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So what do you do?

Posted Nov 25 2010 1:09pm
This is a question I used to love to answer. Instead of just saying 4 th or 5 th grade teacher, I would go on some long rant about how I love to challenge the minds of nine and ten year olds, helping them to fall in love with reading and find their voice as writers. Now I dread this question. Even though I have decided right now that I’m not going to work full time (for health reasons), I still want to say that I’m looking for a job. That’s better than not working at all, right? It would be easier if I was staying home and raising a child because then I could just say I’m a stay at home mom. But somehow I can’t exactly say I’m a stay at home mom for my three year old black lab.   I’ve even had people comment how I’m lucky that I’m not working. Lucky? The grass isn’t always greener, I want to say.   I just smile and nod, and think I wish I was working. Why are we so obsessed as a society with work being the thing that defines us? This is something I struggle with immensely.   I feel like I’m being lazy and I should be contributing to society in some way. It seems so selfish to be home focusing on my health. But the truth is, if going food shopping is exhausting, I really am not healthy enough to commit to a full time teaching job right now.   This breaks my heart! I recently even turned down a replacement third grade position because I knew deep down I’m not ready to work full time. The truth can be so painful!
So what do I do? No, I don’t sit and eat bon bons all day while watching soap operas. I try to keep as busy as I can without being too busy. Recently I started subbing in some local schools. The most I’ve worked so far in a week is two half days. The great thing about subbing is I can work as much or as little as I want. I already decided that I’m not going to work this week because with Thanksgiving coming up I need to conserve my energy. Also, last week I had a terrible bout of insomnia and I’m still recovering! I wanted to have some part time work so I can get out of the house when I’m having better days and break up my week. My husband works extremely long hours and I do get rather lonely. Also, having a chronic illness can be rather expensive because most of the doctors that I work with don’t take health insurance.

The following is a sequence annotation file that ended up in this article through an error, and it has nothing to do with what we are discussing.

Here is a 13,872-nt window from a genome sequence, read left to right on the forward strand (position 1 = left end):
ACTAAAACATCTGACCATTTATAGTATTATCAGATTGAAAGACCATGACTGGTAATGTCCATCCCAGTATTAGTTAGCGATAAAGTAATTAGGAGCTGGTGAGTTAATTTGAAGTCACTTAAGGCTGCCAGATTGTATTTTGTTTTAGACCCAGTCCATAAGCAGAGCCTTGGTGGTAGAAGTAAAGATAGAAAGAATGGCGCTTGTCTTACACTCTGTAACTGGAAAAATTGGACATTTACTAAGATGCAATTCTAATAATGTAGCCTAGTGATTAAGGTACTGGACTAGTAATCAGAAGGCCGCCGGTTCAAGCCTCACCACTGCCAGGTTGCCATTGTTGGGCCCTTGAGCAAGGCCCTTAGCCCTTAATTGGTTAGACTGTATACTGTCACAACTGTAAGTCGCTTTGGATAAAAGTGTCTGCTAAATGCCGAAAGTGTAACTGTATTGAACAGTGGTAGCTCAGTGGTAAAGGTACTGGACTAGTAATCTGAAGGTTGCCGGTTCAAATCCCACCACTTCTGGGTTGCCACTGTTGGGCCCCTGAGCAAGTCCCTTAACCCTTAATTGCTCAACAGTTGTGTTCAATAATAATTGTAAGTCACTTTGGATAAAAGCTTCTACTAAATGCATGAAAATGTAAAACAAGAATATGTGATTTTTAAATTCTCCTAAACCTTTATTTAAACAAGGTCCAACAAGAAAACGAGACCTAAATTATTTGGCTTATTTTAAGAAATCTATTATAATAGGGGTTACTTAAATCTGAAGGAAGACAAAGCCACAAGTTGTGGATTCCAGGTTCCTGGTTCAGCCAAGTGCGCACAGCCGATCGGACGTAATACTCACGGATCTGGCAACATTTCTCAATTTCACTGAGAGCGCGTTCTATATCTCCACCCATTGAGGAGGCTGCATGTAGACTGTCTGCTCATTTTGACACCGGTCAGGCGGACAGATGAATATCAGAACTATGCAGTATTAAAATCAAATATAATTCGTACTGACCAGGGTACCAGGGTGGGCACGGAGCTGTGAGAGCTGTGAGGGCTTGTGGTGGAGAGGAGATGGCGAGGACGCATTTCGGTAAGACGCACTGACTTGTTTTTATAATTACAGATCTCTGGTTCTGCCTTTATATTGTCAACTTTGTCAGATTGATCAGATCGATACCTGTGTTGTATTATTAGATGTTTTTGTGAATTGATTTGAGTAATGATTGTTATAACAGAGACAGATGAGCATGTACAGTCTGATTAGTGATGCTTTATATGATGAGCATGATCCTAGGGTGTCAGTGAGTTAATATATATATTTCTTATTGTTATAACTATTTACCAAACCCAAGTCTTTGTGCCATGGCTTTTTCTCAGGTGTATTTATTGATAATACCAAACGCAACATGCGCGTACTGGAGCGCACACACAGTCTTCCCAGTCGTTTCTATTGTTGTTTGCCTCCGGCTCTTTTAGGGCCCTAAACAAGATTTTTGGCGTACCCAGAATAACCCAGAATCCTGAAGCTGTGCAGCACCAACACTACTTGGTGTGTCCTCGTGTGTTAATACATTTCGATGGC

On days I don’t work, I usually try to plan my day with some activity and some rest. I have an ongoing to do list. However, I really need to prioritize my list and realize sometimes things have to wait. If I need to get food and do laundry, then I have to say no to other energy sucking activities like organizing my linen closet or cleaning the refrigerator. Planning is key. If I know I’m meeting up with a friend at the mall for lunch and some shopping, I won’t plan to get anything else done that day and I will plan to have leftovers for dinner. Luckily for me I have many restful hobbies that I enjoy, such as knitting and reading (and now blogging), so I’m not forced to just lay on the couch and watch tv all day! I also always get outside for little bits of time when I take my dog Raven out to play fetch or take her for short walks. On most days, depending on what I have going on and how I’m feeling, I will try to get in some light exercise. Right now I’m slowly working up my walking stamina. Also, I go to gentle yoga once a week and ideally practice a few stretches each day. I really never find myself getting bored at all!
So although, I’m sad that I can’t work right now, I try not to let it get me down. I try to make the best of my current situation and dream about what I’ll do when I’m healthy again. I look forward to going back to teaching when I know I’ll have the energy that it takes to do the job well.   I would love to go back to get my masters degree and become a reading specialist, or study nutrition and teach healthy cooking classes for children. Or maybe I’ll go another direction and get certified to teach Iyengar yoga and help people that are suffering with chronic illness through gentle or restorative classes. There are so many things that I want to do. And it’s frustrating to be trapped in a sick body! In order for any of my dreams to come true, I need to focus on healing. I need to try and live a stress free life. (if that’s even possible) I need to be kind to my body and rest when it’s exhausted. I need to stop worrying what people think and do what I know is best. I need to put my health first. Because if I don’t, I probably won’t be able to achieve my biggest dream of all….becoming a mother.

Professor Hyland, now fully recovered from CFS, states,"I think the inspiration with CFS is that you can get better, but you need to be careful and manage your lifestyle. Once you start, then you know that you are on the road [to recovery]. You have setbacks, but you do get there in the end. I feel that I am lucky to have recovered, and my message to those who haven't is 'don't give up hope'. You have to work at getting better.”
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